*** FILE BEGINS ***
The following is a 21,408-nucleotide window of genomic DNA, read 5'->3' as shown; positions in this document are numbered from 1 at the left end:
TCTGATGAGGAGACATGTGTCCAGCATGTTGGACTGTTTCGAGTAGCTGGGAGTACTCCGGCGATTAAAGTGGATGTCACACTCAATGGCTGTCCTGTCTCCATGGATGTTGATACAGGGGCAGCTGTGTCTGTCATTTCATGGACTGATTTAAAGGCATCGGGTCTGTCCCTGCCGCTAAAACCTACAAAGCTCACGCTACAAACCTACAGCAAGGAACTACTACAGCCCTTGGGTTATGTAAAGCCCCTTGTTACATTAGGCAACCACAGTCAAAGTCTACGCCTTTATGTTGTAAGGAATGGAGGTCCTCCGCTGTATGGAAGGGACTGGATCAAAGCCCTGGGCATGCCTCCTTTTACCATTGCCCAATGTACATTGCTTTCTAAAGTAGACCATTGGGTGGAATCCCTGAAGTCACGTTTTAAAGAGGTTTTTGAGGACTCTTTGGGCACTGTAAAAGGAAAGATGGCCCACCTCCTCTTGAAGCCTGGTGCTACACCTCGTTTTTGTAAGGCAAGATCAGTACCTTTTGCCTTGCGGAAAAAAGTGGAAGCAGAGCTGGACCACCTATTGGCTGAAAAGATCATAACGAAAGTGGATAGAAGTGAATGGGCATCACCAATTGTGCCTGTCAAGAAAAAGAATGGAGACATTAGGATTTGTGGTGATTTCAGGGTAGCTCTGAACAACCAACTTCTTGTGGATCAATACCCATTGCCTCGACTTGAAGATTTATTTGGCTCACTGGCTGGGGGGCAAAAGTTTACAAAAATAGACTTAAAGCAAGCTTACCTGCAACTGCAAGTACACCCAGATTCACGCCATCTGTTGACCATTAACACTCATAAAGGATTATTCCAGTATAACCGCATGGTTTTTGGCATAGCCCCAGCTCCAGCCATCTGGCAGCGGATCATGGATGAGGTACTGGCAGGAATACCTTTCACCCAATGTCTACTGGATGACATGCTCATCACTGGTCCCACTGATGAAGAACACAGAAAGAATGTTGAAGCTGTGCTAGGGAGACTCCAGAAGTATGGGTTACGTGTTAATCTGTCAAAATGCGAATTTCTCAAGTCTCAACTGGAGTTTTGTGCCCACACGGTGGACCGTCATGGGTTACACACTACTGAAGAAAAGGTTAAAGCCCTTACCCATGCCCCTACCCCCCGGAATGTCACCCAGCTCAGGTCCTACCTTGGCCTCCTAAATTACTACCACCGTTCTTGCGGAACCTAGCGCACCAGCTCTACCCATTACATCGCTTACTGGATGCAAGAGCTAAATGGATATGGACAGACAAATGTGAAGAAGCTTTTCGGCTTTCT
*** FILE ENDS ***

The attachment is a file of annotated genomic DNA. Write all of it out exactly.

The following is a 21,408-nucleotide window of genomic DNA, read 5'->3' as shown; positions in this document are numbered from 1 at the left end:
TCTGATGAGGAGACATGTGTCCAGCATGTTGGACTGTTTCGAGTAGCTGGGAGTACTCCGGCGATTAAAGTGGATGTCACACTCAATGGCTGTCCTGTCTCCATGGATGTTGATACAGGGGCAGCTGTGTCTGTCATTTCATGGACTGATTTAAAGGCATCGGGTCTGTCCCTGCCGCTAAAACCTACAAAGCTCACGCTACAAACCTACAGCAAGGAACTACTACAGCCCTTGGGTTATGTAAAGCCCCTTGTTACATTAGGCAACCACAGTCAAAGTCTACGCCTTTATGTTGTAAGGAATGGAGGTCCTCCGCTGTATGGAAGGGACTGGATCAAAGCCCTGGGCATGCCTCCTTTTACCATTGCCCAATGTACATTGCTTTCTAAAGTAGACCATTGGGTGGAATCCCTGAAGTCACGTTTTAAAGAGGTTTTTGAGGACTCTTTGGGCACTGTAAAAGGAAAGATGGCCCACCTCCTCTTGAAGCCTGGTGCTACACCTCGTTTTTGTAAGGCAAGATCAGTACCTTTTGCCTTGCGGAAAAAAGTGGAAGCAGAGCTGGACCACCTATTGGCTGAAAAGATCATAACGAAAGTGGATAGAAGTGAATGGGCATCACCAATTGTGCCTGTCAAGAAAAAGAATGGAGACATTAGGATTTGTGGTGATTTCAGGGTAGCTCTGAACAACCAACTTCTTGTGGATCAATACCCATTGCCTCGACTTGAAGATTTATTTGGCTCACTGGCTGGGGGGCAAAAGTTTACAAAAATAGACTTAAAGCAAGCTTACCTGCAACTGCAAGTACACCCAGATTCACGCCATCTGTTGACCATTAACACTCATAAAGGATTATTCCAGTATAACCGCATGGTTTTTGGCATAGCCCCAGCTCCAGCCATCTGGCAGCGGATCATGGATGAGGTACTGGCAGGAATACCTTTCACCCAATGTCTACTGGATGACATGCTCATCACTGGTCCCACTGATGAAGAACACAGAAAGAATGTTGAAGCTGTGCTAGGGAGACTCCAGAAGTATGGGTTACGTGTTAATCTGTCAAAATGCGAATTTCTCAAGTCTCAACTGGAGTTTTGTGCCCACACGGTGGACCGTCATGGGTTACACACTACTGAAGAAAAGGTTAAAGCCCTTACCCATGCCCCTACCCCCCGGAATGTCACCCAGCTCAGGTCCTACCTTGGCCTCCTAAATTACTACCACCGTTCTTGCGGAACCTAGCGCACCAGCTCTACCCATTACATCGCTTACTGGATGCAAGAGCTAAATGGATATGGACAGACAAATGTGAAGAAGCTTTTCGGCTTTCT